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Shift to a continental mindset needed to make AfCFTA a success, says Gabby Otchere-Darko

Gabby Asare Otchere-Darko, Senior partner and founder of Africa Legal Associates.

Gabby Asare Otchere-Darko, Senior partner and founder of Africa Legal Associates.

The executive chairman of the Africa Prosperity Network (APN) and senior partner at the Africa Legal Associates (ALA), Gabby Asare Otchere-Darko, has called on Africans to shift their mindset from the narrow confines of the borders set mainly by their colonisers and see themselves as part of an integrating Africa.

Speaking at the 30th Annual Meeting of the Afreximbank, the man behind the annual Africa Prosperity Dialogues, said for the aspirations of the Africa Continental Free Trade Area (AfCFTA) agreement to be fully realised businesses, including traders, in Africa must see it as self-serving, own it and drive it. This, he stressed, requires an urgent and sincere shift in the mindset of Africans.

Describing AfCFTA as a game-changer, the corporate lawyer, Mr Otchere-Darko, highlighted conflicts between some domestic protection policies and the continental and regional protocols promoting free trade across member states.

He made the observation during a panel discussion on day one of the 30th Afreximbank Annual Meetings (AAM 2023) in Ghana at the Accra International Conference Centre (AICC) from Sunday 18 to 21 of June 2023.

Panel members

The panel which was moderated by Ms Lukwesa Burak, News anchor at BBC News, also had John Olajide, founder and CEO of AXXESS and chairman of Carvista Holdings.

The other panel members where Adam Molai, chairman of TRT Investments, Rosa Whitaker, president and CEO of The Whitaker Group, and Arunma Oteh, chairperson of Veritas UK Asset Management and member of the Global Leadership Council.

Continental mindset

The main theme of the AAM 2023, is; “Delivering the Vision, Building Prosperity for Africans”. However, the panel discussion focused on the sub theme; “Delivering the Vision – Corporate Perspectives”.

“If we say we are going to have free movement of people, goods and services and yet, Ghanaian traders will cry foul if Nigerians come and establish shops here [in Ghana], then we have a problem. Of course, we see that in South Africa as well. Yes, [AfCFTA] is promising but there is also a mindset. How do we see ourselves?

“When you are in Europe; they don’t necessarily ask which part of the African continent you are from. When you are black, wherever you are, so long as the continent remains where it is, you will not be respected, I am sorry, that is how it is,” Mr Otchere-Darko said.

“So, we should begin to see the whole as a big chunk of ours, that we are part of the whole, that Africa’s destiny and prosperity are linked to our individual well-being and that our individual well-being is linked to the prosperity of Africa as a whole.

“Do we see ourselves as Africans first and do we see it as an advantage because it is an advantage if we see ourselves beyond the borders. Those borders were not done by our ancestors, in most cases, they were not” the APN executive chairman further stated.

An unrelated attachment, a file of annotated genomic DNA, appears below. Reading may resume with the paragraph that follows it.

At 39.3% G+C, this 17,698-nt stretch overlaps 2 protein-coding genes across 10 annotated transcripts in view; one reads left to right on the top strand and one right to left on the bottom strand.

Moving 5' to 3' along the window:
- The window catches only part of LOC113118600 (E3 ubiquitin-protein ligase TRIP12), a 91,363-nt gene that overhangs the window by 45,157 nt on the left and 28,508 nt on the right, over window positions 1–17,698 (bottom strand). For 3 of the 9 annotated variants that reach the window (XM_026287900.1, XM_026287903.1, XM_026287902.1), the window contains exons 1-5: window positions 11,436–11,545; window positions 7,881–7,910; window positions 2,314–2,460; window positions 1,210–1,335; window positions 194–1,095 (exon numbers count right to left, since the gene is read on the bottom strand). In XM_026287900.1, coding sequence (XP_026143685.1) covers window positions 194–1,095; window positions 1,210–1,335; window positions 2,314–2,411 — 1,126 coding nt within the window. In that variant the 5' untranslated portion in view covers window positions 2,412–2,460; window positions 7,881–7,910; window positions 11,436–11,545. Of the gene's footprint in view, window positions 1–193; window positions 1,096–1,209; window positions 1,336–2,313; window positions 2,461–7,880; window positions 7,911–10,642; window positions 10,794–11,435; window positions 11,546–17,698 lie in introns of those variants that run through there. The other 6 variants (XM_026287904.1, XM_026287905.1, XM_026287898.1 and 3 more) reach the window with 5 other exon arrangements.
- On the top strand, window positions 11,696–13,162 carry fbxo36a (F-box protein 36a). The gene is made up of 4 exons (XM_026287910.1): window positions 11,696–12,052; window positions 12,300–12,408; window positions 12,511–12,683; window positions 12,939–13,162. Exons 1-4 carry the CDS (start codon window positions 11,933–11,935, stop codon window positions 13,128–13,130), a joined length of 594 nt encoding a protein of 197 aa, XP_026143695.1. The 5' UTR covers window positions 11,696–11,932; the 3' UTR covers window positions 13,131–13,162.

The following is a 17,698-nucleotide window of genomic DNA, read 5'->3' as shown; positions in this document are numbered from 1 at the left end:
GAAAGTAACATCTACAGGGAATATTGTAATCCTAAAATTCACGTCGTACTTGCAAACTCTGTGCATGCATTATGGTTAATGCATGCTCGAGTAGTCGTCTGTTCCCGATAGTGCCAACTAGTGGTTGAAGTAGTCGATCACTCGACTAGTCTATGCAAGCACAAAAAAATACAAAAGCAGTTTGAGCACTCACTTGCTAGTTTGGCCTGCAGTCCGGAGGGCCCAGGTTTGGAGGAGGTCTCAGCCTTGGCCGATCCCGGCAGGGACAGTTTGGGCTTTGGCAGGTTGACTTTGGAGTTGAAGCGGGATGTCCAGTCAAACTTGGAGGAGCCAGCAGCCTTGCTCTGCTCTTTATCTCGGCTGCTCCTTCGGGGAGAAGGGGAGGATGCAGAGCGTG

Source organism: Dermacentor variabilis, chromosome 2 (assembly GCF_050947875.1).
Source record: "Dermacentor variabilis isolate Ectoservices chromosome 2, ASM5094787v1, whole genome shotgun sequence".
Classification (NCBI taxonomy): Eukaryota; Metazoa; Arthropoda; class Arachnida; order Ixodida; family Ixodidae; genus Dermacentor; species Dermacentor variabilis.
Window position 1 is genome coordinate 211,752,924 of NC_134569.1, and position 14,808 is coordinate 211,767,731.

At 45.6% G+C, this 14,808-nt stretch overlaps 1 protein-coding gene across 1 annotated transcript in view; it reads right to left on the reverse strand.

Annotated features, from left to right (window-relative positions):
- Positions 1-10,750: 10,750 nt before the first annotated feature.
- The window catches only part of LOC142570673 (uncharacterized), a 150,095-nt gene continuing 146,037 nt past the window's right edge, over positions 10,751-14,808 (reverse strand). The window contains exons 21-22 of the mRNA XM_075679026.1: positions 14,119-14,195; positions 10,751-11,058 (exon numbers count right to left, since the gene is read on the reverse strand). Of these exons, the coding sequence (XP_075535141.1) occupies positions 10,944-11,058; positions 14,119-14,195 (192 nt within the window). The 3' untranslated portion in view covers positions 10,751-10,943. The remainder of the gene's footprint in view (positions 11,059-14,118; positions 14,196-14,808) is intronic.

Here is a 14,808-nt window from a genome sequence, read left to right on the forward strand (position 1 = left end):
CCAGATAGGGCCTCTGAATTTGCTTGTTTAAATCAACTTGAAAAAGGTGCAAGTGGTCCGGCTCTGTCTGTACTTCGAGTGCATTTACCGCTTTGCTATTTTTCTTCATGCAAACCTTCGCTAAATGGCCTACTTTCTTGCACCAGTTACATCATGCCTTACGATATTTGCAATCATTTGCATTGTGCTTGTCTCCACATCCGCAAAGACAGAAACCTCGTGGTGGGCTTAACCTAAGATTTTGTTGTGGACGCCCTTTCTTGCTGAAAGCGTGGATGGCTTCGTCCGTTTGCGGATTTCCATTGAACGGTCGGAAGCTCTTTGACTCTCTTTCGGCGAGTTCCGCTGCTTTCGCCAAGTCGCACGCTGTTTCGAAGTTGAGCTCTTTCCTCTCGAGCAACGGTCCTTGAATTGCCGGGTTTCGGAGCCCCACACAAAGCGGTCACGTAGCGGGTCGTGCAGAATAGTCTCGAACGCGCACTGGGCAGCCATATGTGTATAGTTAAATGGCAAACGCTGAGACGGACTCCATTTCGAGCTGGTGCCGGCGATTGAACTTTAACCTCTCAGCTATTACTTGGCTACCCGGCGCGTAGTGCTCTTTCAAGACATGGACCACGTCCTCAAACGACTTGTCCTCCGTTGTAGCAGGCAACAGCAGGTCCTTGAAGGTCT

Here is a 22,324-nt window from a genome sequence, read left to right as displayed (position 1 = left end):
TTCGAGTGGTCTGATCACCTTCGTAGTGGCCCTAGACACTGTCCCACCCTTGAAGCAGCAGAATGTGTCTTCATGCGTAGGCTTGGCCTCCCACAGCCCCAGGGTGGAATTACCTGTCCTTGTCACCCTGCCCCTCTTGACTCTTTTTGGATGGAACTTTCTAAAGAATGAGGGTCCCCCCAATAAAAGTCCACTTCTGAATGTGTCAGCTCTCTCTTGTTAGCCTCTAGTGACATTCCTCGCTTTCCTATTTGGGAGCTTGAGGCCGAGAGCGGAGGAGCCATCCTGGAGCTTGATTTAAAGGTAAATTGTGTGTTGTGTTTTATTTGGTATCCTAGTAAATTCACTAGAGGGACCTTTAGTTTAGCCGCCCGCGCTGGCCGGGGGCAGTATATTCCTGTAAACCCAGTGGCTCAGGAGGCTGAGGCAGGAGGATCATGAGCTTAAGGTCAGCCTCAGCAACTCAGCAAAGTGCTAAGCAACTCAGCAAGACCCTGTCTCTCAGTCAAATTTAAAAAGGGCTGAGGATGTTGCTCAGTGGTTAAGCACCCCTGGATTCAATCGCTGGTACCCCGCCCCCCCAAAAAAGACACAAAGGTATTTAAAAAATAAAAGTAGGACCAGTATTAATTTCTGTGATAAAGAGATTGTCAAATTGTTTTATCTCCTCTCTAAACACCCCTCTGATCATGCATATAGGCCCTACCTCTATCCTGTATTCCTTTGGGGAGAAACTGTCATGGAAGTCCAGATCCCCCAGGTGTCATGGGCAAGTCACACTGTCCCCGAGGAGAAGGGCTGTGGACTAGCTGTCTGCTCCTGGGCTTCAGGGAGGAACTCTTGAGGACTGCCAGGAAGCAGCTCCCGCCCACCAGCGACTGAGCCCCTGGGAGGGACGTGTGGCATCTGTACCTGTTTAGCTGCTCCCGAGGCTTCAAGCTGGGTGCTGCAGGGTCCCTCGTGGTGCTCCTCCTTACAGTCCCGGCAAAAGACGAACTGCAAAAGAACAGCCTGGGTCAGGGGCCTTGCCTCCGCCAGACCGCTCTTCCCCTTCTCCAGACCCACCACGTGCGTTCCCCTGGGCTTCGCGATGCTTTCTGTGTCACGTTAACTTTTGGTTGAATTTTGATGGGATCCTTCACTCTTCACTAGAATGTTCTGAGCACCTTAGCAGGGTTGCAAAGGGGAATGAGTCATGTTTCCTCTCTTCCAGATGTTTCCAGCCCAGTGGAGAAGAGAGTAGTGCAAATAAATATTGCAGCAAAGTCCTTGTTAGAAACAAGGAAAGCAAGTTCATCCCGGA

Deploying Africa’s wealth

In her submission, Ms Arunma Oteh asked heads of state, governments and policies makers to deploy Africa’s wealth on the continent. She added that the continent has got to identify some major projects (AfCFTA projects) that it can do in order to open the continent up for free movement of goods and services.

“Africa’s wealth needs to be deployed in Africa. Whether it’s pensions wealth, individual wealth, we are deploying it through low returning instruments around the world when the opportunities are on the continent. Long term financing is still absent from the continent [and that has to change]” Ms Arunma Oteh said.

Underserved continent

On his part, Mr John Olajide said there was no better place for an investor to go than Africa. He pointed out that the African continent is extremely under-served in every area and that should make Africa every entrepreneur’s dream location to invest his or her money.

He further indicated that businesses are supposed to be seen by their owners as a force for good wherever they are located. To this end, he is of the considered opinion that investors should be ready to take a little cut in their profits as they invest if those cuts will amount to the good of society.

“There is so much opportunity in Africa because it (Africa) is incredibly underserved. Africa is underserved in every category; Africa is the entrepreneur’s dream.

“I wish I had invested in Africa a long time ago and so in the past year, we have deployed tens of millions of dollars of our own capital, all cash, on the continent” Mr Olajide said.

“If the return on my investment will be 10% when I put the capital in and take it out, will I take 9% or 8% or 7% to see society thrive, yes. I believe business is a force for good and so beyond the profits, businesses should make societies better” the founder and CEO of AXXESS added.

Demographic dividend

Mrs Rosa Whitaker, president and CEO of The Whitaker Group posed a question on the current population situation in Africa and what it should mean for the continent.

She indicated that Africa’s population who will be in their prime in 27 years’ time will be more than the populations of China, India and the whole of Europe combined and the continent must take advantage of that, rather than see it as a problem.

“Africa has an incredible demographic dividend. Today as we sit here, one in every three children born in the world is African.

“By 2050, Africa will have more people at working age and in their primes than China, Europe and India combined.

“So, will this be a demographic dividend or will it be a demographic disaster, that is the question today” Mrs Rosa Whitaker said.

Reporting by Wilberforce Asare in Accra

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